Barrak shaved himself a Thomas Magnum mustache to get his racing mojo on.


And Magnus got his first pair of water wings since the pool didn’t have life vests or a shallow end.

Highlights of the evening: after swimming in the over-chlorinated indoor pool, we ate deep-dish pizza on the balcony of the lodge’s restaurant, then Greta puked it all up around 10 p.m. while Magnus watched the last 30 minutes of Thelma & Louise. I don’t think anyone got a good night’s sleep thanks to the AC turning off then roaring back to life every 15 minutes.



Barrak got up at 4 a.m., left the room at 5 a.m., and started his race at 6 a.m.

When the kids and I got up a few hours later, it was pouring. Looking out from the balcony, my heart just sank knowing Barrak was out there running it. Turned out he would be running in that rain until after nightfall.

After a disgusting French toast breakfast that tasted like white packing peanuts drizzled with maple syrup, the kids and I checked out of the lodge, paid for Bucky the stuffed animal deer that had been so helpfully placed in our room, and drove over to try to meet Barrak at the half-way point of the race.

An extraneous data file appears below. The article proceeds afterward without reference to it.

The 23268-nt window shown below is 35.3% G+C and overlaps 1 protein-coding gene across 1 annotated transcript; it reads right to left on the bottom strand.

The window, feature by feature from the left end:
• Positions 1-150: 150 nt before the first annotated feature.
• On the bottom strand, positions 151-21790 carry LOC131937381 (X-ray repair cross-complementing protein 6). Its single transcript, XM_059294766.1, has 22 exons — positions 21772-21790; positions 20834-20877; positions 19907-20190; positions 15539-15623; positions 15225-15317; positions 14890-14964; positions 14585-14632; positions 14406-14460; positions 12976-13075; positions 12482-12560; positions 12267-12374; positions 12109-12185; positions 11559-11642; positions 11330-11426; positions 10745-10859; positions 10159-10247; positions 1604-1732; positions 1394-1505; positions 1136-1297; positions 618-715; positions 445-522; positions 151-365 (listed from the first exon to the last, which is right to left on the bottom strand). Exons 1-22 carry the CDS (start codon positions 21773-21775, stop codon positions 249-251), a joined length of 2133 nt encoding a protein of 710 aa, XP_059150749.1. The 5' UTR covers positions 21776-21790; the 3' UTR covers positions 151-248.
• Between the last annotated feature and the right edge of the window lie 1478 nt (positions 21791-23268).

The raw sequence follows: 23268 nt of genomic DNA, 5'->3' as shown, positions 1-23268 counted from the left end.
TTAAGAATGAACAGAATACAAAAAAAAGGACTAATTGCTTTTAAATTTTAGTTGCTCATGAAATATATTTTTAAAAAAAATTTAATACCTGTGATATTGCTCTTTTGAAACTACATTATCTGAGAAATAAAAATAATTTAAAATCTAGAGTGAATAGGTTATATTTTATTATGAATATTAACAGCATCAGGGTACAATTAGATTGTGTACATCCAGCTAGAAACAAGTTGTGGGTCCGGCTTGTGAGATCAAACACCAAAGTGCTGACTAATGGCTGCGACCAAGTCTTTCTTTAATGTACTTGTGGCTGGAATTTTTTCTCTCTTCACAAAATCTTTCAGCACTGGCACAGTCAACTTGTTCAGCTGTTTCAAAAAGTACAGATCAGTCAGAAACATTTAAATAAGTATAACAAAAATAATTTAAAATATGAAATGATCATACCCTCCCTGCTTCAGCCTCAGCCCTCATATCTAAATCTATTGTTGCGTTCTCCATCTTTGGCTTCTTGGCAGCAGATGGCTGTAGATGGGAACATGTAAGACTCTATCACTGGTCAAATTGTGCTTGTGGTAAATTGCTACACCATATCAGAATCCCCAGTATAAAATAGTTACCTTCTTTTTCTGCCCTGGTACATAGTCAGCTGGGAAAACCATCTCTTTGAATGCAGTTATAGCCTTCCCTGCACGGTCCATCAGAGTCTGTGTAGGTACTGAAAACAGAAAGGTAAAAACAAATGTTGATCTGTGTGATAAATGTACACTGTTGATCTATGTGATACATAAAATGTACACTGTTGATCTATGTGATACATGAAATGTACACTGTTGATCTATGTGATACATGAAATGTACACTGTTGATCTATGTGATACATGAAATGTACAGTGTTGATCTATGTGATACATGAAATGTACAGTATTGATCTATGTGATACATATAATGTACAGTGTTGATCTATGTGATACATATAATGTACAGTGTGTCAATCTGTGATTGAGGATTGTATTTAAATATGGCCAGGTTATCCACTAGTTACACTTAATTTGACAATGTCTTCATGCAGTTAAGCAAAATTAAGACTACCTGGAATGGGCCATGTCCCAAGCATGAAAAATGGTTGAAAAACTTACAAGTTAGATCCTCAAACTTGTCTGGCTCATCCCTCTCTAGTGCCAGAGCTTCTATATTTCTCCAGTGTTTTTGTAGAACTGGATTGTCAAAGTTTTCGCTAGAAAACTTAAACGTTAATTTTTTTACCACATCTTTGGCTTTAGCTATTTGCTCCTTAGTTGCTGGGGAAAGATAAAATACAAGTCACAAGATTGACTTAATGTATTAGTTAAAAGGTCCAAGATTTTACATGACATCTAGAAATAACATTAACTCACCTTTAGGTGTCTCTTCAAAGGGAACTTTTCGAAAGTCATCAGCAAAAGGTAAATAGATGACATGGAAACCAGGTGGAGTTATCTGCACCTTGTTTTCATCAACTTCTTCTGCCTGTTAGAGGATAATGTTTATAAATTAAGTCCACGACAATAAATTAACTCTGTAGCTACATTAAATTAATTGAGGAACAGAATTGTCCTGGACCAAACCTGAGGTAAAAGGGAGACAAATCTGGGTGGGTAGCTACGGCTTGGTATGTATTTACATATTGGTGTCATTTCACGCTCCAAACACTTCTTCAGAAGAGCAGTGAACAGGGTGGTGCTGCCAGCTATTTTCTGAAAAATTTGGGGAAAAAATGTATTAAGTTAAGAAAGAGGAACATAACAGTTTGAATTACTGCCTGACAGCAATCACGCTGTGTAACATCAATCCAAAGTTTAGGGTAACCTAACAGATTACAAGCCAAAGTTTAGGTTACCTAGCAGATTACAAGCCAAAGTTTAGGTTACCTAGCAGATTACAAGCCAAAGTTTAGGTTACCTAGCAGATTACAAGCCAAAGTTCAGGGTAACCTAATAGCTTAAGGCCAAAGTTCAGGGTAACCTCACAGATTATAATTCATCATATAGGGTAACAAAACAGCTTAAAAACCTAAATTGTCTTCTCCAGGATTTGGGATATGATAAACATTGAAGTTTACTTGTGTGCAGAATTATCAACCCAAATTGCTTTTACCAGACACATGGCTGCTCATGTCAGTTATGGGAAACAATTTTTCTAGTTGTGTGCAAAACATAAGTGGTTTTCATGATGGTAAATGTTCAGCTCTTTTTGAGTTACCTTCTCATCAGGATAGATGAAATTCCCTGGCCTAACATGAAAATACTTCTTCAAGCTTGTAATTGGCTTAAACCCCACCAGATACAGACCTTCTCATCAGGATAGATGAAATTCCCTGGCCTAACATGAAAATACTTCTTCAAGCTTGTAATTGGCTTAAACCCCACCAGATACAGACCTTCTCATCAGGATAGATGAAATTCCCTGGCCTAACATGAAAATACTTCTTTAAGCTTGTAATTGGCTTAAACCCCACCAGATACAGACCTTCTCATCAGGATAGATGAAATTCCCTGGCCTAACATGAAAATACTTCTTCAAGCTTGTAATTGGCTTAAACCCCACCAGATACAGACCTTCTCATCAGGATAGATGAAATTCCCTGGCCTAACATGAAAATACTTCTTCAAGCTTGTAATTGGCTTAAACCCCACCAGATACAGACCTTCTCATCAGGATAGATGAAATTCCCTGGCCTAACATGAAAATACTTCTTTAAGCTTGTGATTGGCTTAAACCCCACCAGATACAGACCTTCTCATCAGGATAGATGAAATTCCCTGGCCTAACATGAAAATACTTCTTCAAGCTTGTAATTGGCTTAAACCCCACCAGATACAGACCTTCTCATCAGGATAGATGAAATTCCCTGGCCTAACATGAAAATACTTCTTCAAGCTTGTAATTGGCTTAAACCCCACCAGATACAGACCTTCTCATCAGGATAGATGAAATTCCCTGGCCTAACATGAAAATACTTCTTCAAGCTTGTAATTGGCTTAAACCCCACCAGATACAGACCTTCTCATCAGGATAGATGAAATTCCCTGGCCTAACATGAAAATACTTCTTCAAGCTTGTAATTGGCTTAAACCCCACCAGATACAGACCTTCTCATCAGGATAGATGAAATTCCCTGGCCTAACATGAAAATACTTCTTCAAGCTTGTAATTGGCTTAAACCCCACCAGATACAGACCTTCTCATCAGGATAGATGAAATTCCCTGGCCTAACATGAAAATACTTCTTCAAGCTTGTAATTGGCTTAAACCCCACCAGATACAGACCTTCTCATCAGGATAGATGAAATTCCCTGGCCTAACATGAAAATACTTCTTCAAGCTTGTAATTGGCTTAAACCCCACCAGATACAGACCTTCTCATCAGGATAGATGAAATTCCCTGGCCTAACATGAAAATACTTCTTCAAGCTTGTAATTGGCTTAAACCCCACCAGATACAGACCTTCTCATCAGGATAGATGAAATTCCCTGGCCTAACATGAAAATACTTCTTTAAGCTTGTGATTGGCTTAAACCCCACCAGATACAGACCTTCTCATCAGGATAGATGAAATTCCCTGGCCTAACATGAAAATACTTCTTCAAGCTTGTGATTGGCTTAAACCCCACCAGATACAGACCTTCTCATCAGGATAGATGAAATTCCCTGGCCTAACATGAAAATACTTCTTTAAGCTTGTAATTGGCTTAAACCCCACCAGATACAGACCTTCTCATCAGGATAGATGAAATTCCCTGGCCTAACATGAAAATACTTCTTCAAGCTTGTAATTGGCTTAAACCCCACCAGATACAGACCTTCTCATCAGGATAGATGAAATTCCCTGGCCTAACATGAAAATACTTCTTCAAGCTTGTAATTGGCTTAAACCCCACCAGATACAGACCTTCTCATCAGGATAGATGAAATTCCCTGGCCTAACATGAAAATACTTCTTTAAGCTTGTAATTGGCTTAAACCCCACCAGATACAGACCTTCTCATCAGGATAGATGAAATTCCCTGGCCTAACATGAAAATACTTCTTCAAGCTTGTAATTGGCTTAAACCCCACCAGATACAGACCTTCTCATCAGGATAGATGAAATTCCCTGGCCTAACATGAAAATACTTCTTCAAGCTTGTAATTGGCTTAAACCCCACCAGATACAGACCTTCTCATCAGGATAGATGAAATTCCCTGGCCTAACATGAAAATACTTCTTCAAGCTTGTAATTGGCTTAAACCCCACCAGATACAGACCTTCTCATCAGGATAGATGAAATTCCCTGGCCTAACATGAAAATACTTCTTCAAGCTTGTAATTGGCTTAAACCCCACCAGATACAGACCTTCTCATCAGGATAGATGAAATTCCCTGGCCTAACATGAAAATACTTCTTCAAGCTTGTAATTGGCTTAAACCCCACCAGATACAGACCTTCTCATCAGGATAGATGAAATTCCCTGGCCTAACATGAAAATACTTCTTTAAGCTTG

The kids waited so patiently for Barrak at the half-way mark aid station. Under a tree. In the rain. We finally got to see him. Due to the conditions–the trails were like chocolate milkshakes–he was behind his usual pace. I was starting to get worried about a twisted ankle or something. By the time he came through, the kids and I were soaked. I thought he might decide to throw in the towel but he decided to keep going.

After seeing Barrak, we estimated we had another 6 hours to kill, at least. So we toured nearby Malabar Farms, which is the estate once owned by Louis Bromfield, a novelist, screenwriter and farmer. The big claim to fame is that Humphrey Bogart and Lauren Bacall got married in the Big House on the property. The house is preserved with all the furniture, artwork, books, etc. from the ’40s. Greta thought it was neat. Magnus thought it was BORING. I was just proud of myself for finding the damn place.

After that, we went back to the lodge, had lunch, ran into a co-worker in the ladies room (so random!) and hit the indoor pool again (there’s a sauna!)


Finally at 8 p.m. Barrak finished his first 50-miler. The kids ran out to him and crossed the finish line with him. Aside from severe chafing and an iffy toenail, he was in good shape and eager to “get the fuck out of here.” He was just done. So were we.


We celebrated Father’s Day back at home and enjoyed the simple pleasure of wearing dry clothes and having dry hair. And the second season of True Detective premiered. It’s gonna be a good summer.